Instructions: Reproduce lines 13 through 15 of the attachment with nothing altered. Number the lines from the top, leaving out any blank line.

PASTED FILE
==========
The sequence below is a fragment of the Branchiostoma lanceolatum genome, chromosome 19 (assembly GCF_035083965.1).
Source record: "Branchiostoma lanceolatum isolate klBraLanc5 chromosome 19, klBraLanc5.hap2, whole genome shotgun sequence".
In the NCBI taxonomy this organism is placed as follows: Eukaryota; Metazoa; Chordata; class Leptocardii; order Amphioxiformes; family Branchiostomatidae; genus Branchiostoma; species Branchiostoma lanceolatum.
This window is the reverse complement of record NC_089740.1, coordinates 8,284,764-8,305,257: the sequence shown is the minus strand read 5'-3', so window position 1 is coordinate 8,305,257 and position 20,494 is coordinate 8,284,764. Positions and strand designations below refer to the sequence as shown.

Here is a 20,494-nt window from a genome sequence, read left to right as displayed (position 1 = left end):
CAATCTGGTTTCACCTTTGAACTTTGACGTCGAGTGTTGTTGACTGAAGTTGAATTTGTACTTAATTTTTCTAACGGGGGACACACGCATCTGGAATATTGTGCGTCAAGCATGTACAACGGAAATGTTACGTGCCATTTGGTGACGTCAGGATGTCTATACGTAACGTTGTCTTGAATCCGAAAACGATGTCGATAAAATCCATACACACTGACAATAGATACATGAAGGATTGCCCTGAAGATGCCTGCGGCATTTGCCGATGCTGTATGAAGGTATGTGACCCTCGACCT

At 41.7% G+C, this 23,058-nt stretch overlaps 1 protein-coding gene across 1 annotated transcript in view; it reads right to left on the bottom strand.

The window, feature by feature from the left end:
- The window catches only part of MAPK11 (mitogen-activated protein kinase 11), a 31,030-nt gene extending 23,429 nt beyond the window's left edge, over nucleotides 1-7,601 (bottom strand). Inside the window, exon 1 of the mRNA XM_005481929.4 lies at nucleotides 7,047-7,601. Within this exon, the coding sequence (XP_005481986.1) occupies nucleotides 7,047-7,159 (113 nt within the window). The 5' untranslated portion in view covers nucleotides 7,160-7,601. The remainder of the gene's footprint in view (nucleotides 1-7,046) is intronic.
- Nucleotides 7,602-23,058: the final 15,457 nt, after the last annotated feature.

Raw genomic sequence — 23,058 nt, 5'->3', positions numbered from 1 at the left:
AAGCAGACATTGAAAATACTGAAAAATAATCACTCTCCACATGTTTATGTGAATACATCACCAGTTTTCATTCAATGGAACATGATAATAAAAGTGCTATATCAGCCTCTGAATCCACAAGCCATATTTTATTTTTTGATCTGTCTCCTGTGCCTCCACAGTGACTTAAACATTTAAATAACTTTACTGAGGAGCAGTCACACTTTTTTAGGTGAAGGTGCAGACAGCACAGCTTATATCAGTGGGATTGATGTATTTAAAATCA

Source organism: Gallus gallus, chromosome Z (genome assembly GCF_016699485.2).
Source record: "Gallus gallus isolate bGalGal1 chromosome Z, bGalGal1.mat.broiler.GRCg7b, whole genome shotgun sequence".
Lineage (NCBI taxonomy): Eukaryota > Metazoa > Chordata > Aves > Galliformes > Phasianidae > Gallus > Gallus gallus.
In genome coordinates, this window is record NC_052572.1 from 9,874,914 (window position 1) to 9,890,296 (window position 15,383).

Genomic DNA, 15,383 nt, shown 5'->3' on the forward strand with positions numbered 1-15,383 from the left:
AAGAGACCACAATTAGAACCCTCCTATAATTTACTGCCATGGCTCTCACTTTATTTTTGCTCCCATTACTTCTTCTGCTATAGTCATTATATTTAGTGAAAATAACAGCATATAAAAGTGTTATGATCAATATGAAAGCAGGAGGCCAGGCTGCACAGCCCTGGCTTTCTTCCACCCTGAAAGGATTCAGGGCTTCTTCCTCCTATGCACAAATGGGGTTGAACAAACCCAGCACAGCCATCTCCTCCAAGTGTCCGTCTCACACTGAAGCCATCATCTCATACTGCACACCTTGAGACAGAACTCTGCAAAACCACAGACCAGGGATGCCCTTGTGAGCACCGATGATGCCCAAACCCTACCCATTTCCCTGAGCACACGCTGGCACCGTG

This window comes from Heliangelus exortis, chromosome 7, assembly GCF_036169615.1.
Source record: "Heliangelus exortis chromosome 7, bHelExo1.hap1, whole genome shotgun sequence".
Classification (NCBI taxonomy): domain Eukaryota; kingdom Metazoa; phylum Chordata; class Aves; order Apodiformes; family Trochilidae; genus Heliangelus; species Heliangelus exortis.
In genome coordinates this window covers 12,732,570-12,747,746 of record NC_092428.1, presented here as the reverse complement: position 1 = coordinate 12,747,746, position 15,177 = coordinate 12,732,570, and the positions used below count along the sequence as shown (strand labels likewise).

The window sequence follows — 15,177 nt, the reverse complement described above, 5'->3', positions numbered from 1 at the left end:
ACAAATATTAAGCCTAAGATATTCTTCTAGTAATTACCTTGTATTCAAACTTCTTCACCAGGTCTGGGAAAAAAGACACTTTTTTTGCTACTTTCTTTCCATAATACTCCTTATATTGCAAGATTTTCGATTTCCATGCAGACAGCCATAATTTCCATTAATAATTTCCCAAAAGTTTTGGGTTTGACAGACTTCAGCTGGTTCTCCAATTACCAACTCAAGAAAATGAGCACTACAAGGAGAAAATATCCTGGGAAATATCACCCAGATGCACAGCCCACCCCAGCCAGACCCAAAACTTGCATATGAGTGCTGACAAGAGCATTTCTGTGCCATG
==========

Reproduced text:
Source organism: Gallus gallus, chromosome Z (genome assembly GCF_016699485.2).
Source record: "Gallus gallus isolate bGalGal1 chromosome Z, bGalGal1.mat.broiler.GRCg7b, whole genome shotgun sequence".
Lineage (NCBI taxonomy): Eukaryota > Metazoa > Chordata > Aves > Galliformes > Phasianidae > Gallus > Gallus gallus.